why some people relieve their stress in this way - I admit I've been close a few times myself.
On one never-to-be-forgotten occasion I was working in a client's server room when I happened to glance up and see, through the glass wall, a woman - her face distorted with rage - push her monitor off her desk. It hit the floor with a crash, and when colleagues rushed over to help pick it up I could see that she was pretending it had been an accident. I kept her secret, and I never discovered what had made her do it, but it was a salutory lesson in the power of computer rage.
Last time it really got me was when I changed the fan on my CPU, to find the chip firmly secured to the incumbent fan block by some kind of thermal glue. I tried putting it back, but the fan block locked the CPU clamp down before you got the chip back in. Much cursing and stamping about later I finally got the CPU off the fan intact, to discover that as I'd got a Medion, it used a proprietary fan mount and the new one wouldn't fit. So I carefully replaced the old fan, reassembled everything and ordered a new mount so that I could fit my silent fan. When the new module arrived, fortunately fitting it was dead easy and the end result is a much quieter system, but that was definitely not a good day.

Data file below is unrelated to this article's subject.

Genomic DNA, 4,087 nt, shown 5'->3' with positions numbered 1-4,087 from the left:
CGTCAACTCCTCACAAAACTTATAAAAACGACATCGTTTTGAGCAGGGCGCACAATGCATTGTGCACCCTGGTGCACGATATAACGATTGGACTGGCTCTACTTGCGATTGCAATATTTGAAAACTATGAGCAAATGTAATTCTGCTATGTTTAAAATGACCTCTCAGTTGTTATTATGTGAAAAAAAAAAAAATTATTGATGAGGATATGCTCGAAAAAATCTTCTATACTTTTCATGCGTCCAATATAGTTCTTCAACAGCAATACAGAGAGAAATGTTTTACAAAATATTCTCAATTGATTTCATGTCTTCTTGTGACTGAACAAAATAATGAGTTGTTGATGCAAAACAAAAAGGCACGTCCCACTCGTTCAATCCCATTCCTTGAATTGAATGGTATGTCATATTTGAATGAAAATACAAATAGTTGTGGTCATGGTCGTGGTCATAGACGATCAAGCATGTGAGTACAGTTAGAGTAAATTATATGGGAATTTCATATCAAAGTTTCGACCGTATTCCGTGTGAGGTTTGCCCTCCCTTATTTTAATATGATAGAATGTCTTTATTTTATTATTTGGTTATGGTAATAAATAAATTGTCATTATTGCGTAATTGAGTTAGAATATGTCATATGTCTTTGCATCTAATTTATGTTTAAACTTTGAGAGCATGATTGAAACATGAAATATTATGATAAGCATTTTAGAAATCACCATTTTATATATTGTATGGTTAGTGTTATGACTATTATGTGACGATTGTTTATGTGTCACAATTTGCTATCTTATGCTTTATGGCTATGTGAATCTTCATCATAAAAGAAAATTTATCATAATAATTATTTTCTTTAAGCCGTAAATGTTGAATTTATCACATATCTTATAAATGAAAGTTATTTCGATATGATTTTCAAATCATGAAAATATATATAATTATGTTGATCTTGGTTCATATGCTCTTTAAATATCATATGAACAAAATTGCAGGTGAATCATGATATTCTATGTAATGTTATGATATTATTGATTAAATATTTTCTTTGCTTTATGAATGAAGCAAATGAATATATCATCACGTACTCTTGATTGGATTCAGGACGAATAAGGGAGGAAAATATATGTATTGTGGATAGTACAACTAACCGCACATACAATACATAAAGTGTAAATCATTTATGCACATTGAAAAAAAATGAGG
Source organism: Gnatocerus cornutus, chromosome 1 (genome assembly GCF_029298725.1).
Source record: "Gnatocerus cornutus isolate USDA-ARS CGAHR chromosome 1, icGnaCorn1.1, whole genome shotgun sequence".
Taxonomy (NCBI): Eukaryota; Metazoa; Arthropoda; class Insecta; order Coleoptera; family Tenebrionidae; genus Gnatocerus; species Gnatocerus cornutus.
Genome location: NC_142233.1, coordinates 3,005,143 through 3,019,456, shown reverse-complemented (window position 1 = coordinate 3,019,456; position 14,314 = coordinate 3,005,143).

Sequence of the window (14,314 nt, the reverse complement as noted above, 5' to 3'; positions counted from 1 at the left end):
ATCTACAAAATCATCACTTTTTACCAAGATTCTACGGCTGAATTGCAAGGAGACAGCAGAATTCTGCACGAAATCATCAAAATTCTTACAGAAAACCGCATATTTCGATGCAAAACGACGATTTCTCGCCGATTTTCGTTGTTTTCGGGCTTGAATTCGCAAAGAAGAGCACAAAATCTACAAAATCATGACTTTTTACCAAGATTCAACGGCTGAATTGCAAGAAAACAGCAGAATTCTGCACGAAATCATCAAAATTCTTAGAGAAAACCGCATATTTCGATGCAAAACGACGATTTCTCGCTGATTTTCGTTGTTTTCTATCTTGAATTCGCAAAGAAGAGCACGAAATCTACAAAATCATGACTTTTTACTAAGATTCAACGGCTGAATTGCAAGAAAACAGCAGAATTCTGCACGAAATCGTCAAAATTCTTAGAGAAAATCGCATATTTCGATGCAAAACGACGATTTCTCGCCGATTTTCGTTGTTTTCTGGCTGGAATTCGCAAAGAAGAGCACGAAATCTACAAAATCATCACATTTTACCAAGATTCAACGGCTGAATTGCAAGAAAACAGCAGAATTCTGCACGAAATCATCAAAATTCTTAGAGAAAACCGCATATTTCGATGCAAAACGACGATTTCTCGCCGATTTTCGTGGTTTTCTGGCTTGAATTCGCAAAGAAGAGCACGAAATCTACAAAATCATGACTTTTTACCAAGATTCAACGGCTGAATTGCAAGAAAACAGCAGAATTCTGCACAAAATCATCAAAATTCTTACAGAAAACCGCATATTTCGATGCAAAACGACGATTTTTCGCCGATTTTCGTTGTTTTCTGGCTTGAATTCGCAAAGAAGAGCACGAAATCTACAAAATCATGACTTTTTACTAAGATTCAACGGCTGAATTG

On the whole it seems from the replies so far that most here are of a level-headed nature, Dorsai being the exception - that poor little mouse, shame on you! :o) And Bandy deserves a medal for his patience and dedication, plus some recompense for his time and travel costs. :o)
On a more serious note it is a sobering fact many in our society these days live constantly at the short end of a fuse. Newer types of 'rages' are being reported just about every other week now. It is reported the cause can be blamed on the stresses of work, longer hours at the workplace, increasing domestic worries and a high-powered, live-for-today lifestyle.
The modern lifestyle apart, most of my working life demanded unsocial hours, seven days a week on many occasions, a dedication and commitment to see the job through to the end. Stress we took in our stride and left it at work - never took it home. I reckon it was the satisfaction and achievement of completing a good job that acted as our safety valve. After all, that's what we were being paid for. So our latter day fuses were much, much longer than the modern ones and I know which type I still prefer. TC.
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